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The single Equality Act: a busting flush? PowerPoint PPT Presentation


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The single Equality Act: a busting flush?. Aileen McColgan. the background. Burgeoning chaos of discrimination law provisions Hierarchies, lack of coherence, confusion Discrimination Law Review promised little more than consolidation, with some threat to positive duties

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The single Equality Act: a busting flush?

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The single equality act a busting flush l.jpg

The single Equality Act: a busting flush?

Aileen McColgan


The background l.jpg

the background

  • Burgeoning chaos of discrimination law provisions

  • Hierarchies, lack of coherence, confusion

  • Discrimination Law Review promised little more than consolidation, with some threat to positive duties

  • June 2008 statement from Harriet Harman and Framework for a Fairer Future: the Equality Bill, more of the same

    • single equality duty on public bodies,

    • greater “transparency”,

    • Wider recommendation powers for tribunals,

    • ? Multiple discrimination claims?

    • ? Representative actions?


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the problems

  • “one size fits all” places enormous strain on the system:

    • Roma Rights [2005] 2 AC 1 (pre House of Lords)/ Gillan v Commissioner of Police of the Metropolis [2006] 2 AC 307

    • Lewisham LBC v Malcolm [2008] 3 WLR 194

    • Azmi v Kirklees MBC [2007] IRLR 484/ Ladele v LB Islington


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Roma Rights

  • what is the position in law if, as seems to the court wholly inevitable, immigration officers, aware of the fact that the overwhelming majority of those seeking asylum from the Czech Republic are Roma (it may be doubted, indeed, whether any such are non-Roma), bring a greater degree of scepticism to bear on a Roma’s application for leave to enter for some permitted purpose than upon an apparently comparable application by a Czech non-Roma?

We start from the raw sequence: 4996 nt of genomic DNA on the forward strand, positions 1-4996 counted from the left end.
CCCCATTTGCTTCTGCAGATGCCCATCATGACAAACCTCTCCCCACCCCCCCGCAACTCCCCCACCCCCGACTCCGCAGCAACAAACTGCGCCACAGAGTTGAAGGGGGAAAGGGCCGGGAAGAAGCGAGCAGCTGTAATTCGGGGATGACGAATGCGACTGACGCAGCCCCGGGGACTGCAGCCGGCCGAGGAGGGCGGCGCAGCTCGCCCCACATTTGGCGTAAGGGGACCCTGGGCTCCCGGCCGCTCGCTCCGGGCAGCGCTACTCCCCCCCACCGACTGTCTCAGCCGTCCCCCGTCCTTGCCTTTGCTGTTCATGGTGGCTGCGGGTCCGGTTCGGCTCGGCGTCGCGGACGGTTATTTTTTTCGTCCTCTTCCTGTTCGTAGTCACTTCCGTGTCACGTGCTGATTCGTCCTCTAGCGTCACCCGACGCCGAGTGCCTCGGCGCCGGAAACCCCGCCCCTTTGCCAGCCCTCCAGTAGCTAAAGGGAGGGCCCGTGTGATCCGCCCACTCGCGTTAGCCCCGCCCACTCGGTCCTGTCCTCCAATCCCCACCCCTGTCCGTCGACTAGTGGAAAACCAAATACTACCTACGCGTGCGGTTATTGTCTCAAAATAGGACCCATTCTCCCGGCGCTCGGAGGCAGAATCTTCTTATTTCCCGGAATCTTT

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Gillan

  • (Lord Brown): “It seems to me inevitable, however, that so long as the principal terrorist risk against which use of the section 44 power has been authorised is that from al Qaeda, a disproportionate number of those stopped and searched will be of Asian appearance (particularly if they happen to be carrying rucksacks or wearing apparently bulky clothing capable of containing terrorist-related items).”


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Malcolm

  • a person (“A”) discriminates against a disabled person if—

    • (a) for a reason which relates to the disabled person’s disability, he treats him less favourably than he treats or would treat others to whom that reason does not or would not apply; and

    • (b) he cannot show that the treatment in question is justified.


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Malcolm

  • (Lord Scott): “The problem was the dog. The dog was the reason for the refusal of entry. … The problem, I repeat, was the dog. The restaurant manager’s reason for refusing entry to the dog would not, in my opinion, have related to the blind man’s disability…”


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Azmi v Kirklees

  • indirect discrimination

  • justification defence available


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Ladele v Islington

“Applying a rule to all Registrars does not mean that the Respondent has demonstrated that it did not commit an act of [direct] discrimination”.


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